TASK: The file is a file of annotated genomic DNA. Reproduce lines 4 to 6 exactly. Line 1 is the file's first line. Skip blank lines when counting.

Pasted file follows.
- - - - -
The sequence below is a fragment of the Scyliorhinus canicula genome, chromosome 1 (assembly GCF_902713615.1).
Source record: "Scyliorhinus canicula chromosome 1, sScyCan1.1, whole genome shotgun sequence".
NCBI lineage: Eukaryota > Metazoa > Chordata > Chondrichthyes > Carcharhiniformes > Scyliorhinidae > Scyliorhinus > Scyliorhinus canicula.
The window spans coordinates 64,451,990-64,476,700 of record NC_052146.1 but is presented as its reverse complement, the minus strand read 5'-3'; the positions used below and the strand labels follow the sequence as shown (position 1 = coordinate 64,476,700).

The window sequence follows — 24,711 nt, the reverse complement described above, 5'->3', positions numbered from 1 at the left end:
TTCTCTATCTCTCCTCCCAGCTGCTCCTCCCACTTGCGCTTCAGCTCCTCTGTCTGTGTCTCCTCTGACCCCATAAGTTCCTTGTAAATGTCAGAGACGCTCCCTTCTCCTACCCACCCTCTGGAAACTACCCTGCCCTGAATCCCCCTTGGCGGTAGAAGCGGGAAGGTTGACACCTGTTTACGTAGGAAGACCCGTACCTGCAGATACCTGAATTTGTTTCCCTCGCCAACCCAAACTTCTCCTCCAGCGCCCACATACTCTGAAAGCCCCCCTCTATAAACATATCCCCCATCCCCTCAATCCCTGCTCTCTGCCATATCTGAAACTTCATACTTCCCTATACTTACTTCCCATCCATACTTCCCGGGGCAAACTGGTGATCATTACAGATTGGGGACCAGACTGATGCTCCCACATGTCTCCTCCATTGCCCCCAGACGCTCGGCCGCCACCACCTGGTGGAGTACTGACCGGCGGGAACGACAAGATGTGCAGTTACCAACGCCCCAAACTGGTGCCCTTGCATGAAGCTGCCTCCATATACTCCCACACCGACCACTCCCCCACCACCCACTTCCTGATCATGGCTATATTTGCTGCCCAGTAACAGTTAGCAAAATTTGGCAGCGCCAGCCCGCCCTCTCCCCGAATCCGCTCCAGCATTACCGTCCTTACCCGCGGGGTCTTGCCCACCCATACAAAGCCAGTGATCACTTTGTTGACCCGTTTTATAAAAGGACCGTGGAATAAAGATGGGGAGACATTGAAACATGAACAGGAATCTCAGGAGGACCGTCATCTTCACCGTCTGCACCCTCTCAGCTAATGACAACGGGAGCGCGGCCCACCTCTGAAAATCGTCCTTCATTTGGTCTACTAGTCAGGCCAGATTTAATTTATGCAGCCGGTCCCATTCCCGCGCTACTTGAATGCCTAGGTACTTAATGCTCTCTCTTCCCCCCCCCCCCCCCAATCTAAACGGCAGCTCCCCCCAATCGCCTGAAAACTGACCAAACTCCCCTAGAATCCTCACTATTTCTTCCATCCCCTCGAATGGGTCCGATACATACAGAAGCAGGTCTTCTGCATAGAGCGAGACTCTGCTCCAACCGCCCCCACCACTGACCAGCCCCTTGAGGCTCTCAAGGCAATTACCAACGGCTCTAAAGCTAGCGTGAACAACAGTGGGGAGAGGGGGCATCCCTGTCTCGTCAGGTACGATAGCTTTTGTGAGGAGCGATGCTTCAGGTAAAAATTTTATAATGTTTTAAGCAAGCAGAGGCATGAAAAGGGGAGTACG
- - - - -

The window spans coordinates 64,451,990-64,476,700 of record NC_052146.1 but is presented as its reverse complement, the minus strand read 5'-3'; the positions used below and the strand labels follow the sequence as shown (position 1 = coordinate 64,476,700).

The window sequence follows — 24,711 nt, the reverse complement described above, 5'->3', positions numbered from 1 at the left end:
TTCTCTATCTCTCCTCCCAGCTGCTCCTCCCACTTGCGCTTCAGCTCCTCTGTCTGTGTCTCCTCTGACCCCATAAGTTCCTTGTAAATGTCAGAGACGCTCCCTTCTCCTACCCACCCTCTGGAAACTACCCTGCCCTGAATCCCCCTTGGCGGTAGAAGCGGGAAGGTTGACACCTGTTTACGTAGGAAGACCCGTACCTGCAGATACCTGAATTTGTTTCCCTCGCCAACCCAAACTTCTCCTCCAGCGCCCACATACTCTGAAAGCCCCCCTCTATAAACATATCCCCCATCCCCTCAATCCCTGCTCTCTGCCATATCTGAAACTTCATACTTCCCTATACTTACTTCCCATCCATACTTCCCGGGGCAAACTGGTGATCATTACAGATTGGGGACCAGACTGATGCTCCCACATGTCTCCTCCATTGCCCCCAGACGCTCGGCCGCCACCACCTGGTGGAGTACTGACCGGCGGGAACGACAAGATGTGCAGTTACCAACGCCCCAAACTGGTGCCCTTGCATGAAGCTGCCTCCATATACTCCCACACCGACCACTCCCCCACCACCCACTTCCTGATCATGGCTATATTTGCTGCCCAGTAACAGTTAGCAAAATTTGGCAGCGCCAGCCCGCCCTCTCCCCGAATCCGCTCCAGCATTACCGTCCTTACCCGCGGGGTCTTGCCCACCCATACAAAGCCAGTGATCACTTTGTTGACCCGTTTTATAAAAGGACCGTGGAATAAAGATGGGGAGACATTGAAACATGAACAGGAATCTCAGGAGGACCGTCATCTTCACCGTCTGCACCCTCTCAGCTAATGACAACGGGAGCGCGGCCCACCTCTGAAAATCGTCCTTCATTTGGTCTACTAGTCAGGCCAGATTTAATTTATGCAGCCGGTCCCATTCCCGCGCTACTTGAATGCCTAGGTACTTAATGCTCTCTCTTCCCCCCCCCCCCCCCAATCTAAACGGCAGCTCCCCCCAATCGCCTGAAAACTGACCAAACTCCCCTAGAATCCTCACTATTTCTTCCATCCCCTCGAATGGGTCCGATACATACAGAAGCAGGTCTTCTGCATAGAGCGAGACTCTGCTCCAACCGCCCCCACCACTGACCAGCCCCTTGAGGCTCTCAAGGCAATTACCAACGGCTCTAAAGCTAGCGTGAACAACAGTGGGGAGAGGGGGCATCCCTGTCTCGTCAGGTACGATAGCTTTTGTGAGGAGCGATGCTTCAGGTAAAAATTTTATAATGTTTTAAGCAAGCAGAGGCATGAAAAGGGGAGTACG